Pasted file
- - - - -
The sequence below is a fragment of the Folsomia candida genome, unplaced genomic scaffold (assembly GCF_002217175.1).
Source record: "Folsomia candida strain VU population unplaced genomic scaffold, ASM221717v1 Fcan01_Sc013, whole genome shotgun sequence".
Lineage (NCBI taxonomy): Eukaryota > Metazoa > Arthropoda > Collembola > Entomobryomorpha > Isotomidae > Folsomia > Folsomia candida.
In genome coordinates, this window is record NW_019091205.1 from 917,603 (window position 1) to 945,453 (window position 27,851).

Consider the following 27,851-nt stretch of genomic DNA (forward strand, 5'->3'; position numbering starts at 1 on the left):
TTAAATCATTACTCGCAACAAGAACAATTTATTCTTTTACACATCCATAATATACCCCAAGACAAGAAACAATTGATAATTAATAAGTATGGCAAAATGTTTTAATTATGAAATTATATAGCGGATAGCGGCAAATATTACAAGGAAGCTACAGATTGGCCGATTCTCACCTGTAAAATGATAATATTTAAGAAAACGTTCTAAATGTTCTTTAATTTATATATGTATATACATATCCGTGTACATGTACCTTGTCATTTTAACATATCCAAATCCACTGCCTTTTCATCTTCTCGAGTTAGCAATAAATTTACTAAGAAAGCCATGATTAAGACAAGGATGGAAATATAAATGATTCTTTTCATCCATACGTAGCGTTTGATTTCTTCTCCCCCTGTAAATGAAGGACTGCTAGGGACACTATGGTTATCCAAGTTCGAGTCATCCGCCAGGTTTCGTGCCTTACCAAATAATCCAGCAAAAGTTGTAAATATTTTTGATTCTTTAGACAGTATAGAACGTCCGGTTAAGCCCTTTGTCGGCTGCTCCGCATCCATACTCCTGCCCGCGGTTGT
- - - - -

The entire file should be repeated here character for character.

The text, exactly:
The sequence below is a fragment of the Folsomia candida genome, unplaced genomic scaffold (assembly GCF_002217175.1).
Source record: "Folsomia candida strain VU population unplaced genomic scaffold, ASM221717v1 Fcan01_Sc013, whole genome shotgun sequence".
Lineage (NCBI taxonomy): Eukaryota > Metazoa > Arthropoda > Collembola > Entomobryomorpha > Isotomidae > Folsomia > Folsomia candida.
In genome coordinates, this window is record NW_019091205.1 from 917,603 (window position 1) to 945,453 (window position 27,851).

Consider the following 27,851-nt stretch of genomic DNA (forward strand, 5'->3'; position numbering starts at 1 on the left):
TTAAATCATTACTCGCAACAAGAACAATTTATTCTTTTACACATCCATAATATACCCCAAGACAAGAAACAATTGATAATTAATAAGTATGGCAAAATGTTTTAATTATGAAATTATATAGCGGATAGCGGCAAATATTACAAGGAAGCTACAGATTGGCCGATTCTCACCTGTAAAATGATAATATTTAAGAAAACGTTCTAAATGTTCTTTAATTTATATATGTATATACATATCCGTGTACATGTACCTTGTCATTTTAACATATCCAAATCCACTGCCTTTTCATCTTCTCGAGTTAGCAATAAATTTACTAAGAAAGCCATGATTAAGACAAGGATGGAAATATAAATGATTCTTTTCATCCATACGTAGCGTTTGATTTCTTCTCCCCCTGTAAATGAAGGACTGCTAGGGACACTATGGTTATCCAAGTTCGAGTCATCCGCCAGGTTTCGTGCCTTACCAAATAATCCAGCAAAAGTTGTAAATATTTTTGATTCTTTAGACAGTATAGAACGTCCGGTTAAGCCCTTTGTCGGCTGCTCCGCATCCATACTCCTGCCCGCGGTTGT